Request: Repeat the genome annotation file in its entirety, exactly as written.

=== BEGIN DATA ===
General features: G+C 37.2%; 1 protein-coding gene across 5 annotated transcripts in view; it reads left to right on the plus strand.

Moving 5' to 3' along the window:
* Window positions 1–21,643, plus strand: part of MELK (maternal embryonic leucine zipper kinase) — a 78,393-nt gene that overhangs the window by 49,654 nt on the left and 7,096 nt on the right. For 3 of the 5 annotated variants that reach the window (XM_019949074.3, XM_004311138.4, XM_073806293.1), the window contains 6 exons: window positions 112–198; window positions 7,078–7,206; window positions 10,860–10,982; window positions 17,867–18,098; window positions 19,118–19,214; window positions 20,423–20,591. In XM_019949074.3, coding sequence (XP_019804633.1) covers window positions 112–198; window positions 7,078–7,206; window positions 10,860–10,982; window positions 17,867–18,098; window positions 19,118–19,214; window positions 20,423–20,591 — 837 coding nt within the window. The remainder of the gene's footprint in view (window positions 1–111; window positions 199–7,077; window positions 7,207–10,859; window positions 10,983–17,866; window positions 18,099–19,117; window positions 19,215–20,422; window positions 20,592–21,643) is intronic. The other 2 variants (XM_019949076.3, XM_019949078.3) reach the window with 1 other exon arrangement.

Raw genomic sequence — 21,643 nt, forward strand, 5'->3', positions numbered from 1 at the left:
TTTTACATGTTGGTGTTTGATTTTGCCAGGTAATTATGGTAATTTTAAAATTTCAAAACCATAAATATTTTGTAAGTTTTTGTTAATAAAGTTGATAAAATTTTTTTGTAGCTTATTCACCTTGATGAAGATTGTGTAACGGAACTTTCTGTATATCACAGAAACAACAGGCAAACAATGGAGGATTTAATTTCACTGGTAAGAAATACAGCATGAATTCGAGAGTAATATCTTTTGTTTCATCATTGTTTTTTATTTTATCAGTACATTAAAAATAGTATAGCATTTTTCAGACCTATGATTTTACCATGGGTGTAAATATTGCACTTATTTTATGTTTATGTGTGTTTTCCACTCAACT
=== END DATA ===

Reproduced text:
General features: G+C 37.2%; 1 protein-coding gene across 5 annotated transcripts in view; it reads left to right on the plus strand.

Moving 5' to 3' along the window:
* Window positions 1–21,643, plus strand: part of MELK (maternal embryonic leucine zipper kinase) — a 78,393-nt gene that overhangs the window by 49,654 nt on the left and 7,096 nt on the right. For 3 of the 5 annotated variants that reach the window (XM_019949074.3, XM_004311138.4, XM_073806293.1), the window contains 6 exons: window positions 112–198; window positions 7,078–7,206; window positions 10,860–10,982; window positions 17,867–18,098; window positions 19,118–19,214; window positions 20,423–20,591. In XM_019949074.3, coding sequence (XP_019804633.1) covers window positions 112–198; window positions 7,078–7,206; window positions 10,860–10,982; window positions 17,867–18,098; window positions 19,118–19,214; window positions 20,423–20,591 — 837 coding nt within the window. The remainder of the gene's footprint in view (window positions 1–111; window positions 199–7,077; window positions 7,207–10,859; window positions 10,983–17,866; window positions 18,099–19,117; window positions 19,215–20,422; window positions 20,592–21,643) is intronic. The other 2 variants (XM_019949076.3, XM_019949078.3) reach the window with 1 other exon arrangement.

Raw genomic sequence — 21,643 nt, forward strand, 5'->3', positions numbered from 1 at the left:
TTTTACATGTTGGTGTTTGATTTTGCCAGGTAATTATGGTAATTTTAAAATTTCAAAACCATAAATATTTTGTAAGTTTTTGTTAATAAAGTTGATAAAATTTTTTTGTAGCTTATTCACCTTGATGAAGATTGTGTAACGGAACTTTCTGTATATCACAGAAACAACAGGCAAACAATGGAGGATTTAATTTCACTGGTAAGAAATACAGCATGAATTCGAGAGTAATATCTTTTGTTTCATCATTGTTTTTTATTTTATCAGTACATTAAAAATAGTATAGCATTTTTCAGACCTATGATTTTACCATGGGTGTAAATATTGCACTTATTTTATGTTTATGTGTGTTTTCCACTCAACT